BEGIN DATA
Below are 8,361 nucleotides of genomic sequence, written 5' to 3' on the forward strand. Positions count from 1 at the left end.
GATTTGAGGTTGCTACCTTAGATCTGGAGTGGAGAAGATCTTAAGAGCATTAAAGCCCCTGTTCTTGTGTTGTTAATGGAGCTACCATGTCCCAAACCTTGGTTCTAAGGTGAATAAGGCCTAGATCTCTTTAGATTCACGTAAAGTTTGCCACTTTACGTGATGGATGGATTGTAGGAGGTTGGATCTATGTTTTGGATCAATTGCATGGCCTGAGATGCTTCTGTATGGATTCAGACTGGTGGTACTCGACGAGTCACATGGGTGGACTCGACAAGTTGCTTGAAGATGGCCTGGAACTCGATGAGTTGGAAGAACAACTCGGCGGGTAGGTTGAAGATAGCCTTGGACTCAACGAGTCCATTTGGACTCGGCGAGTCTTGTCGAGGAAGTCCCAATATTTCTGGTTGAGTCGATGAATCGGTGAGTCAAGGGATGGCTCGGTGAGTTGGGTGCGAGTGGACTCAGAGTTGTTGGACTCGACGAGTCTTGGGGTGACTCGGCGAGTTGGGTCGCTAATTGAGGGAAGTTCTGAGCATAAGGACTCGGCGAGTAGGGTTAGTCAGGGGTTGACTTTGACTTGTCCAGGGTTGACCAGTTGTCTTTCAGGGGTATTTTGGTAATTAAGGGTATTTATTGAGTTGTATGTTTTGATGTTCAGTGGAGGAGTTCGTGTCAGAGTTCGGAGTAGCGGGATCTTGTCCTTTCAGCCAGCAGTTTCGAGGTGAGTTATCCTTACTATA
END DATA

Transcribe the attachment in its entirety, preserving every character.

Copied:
Below are 8,361 nucleotides of genomic sequence, written 5' to 3' on the forward strand. Positions count from 1 at the left end.
GATTTGAGGTTGCTACCTTAGATCTGGAGTGGAGAAGATCTTAAGAGCATTAAAGCCCCTGTTCTTGTGTTGTTAATGGAGCTACCATGTCCCAAACCTTGGTTCTAAGGTGAATAAGGCCTAGATCTCTTTAGATTCACGTAAAGTTTGCCACTTTACGTGATGGATGGATTGTAGGAGGTTGGATCTATGTTTTGGATCAATTGCATGGCCTGAGATGCTTCTGTATGGATTCAGACTGGTGGTACTCGACGAGTCACATGGGTGGACTCGACAAGTTGCTTGAAGATGGCCTGGAACTCGATGAGTTGGAAGAACAACTCGGCGGGTAGGTTGAAGATAGCCTTGGACTCAACGAGTCCATTTGGACTCGGCGAGTCTTGTCGAGGAAGTCCCAATATTTCTGGTTGAGTCGATGAATCGGTGAGTCAAGGGATGGCTCGGTGAGTTGGGTGCGAGTGGACTCAGAGTTGTTGGACTCGACGAGTCTTGGGGTGACTCGGCGAGTTGGGTCGCTAATTGAGGGAAGTTCTGAGCATAAGGACTCGGCGAGTAGGGTTAGTCAGGGGTTGACTTTGACTTGTCCAGGGTTGACCAGTTGTCTTTCAGGGGTATTTTGGTAATTAAGGGTATTTATTGAGTTGTATGTTTTGATGTTCAGTGGAGGAGTTCGTGTCAGAGTTCGGAGTAGCGGGATCTTGTCCTTTCAGCCAGCAGTTTCGAGGTGAGTTATCCTTACTATA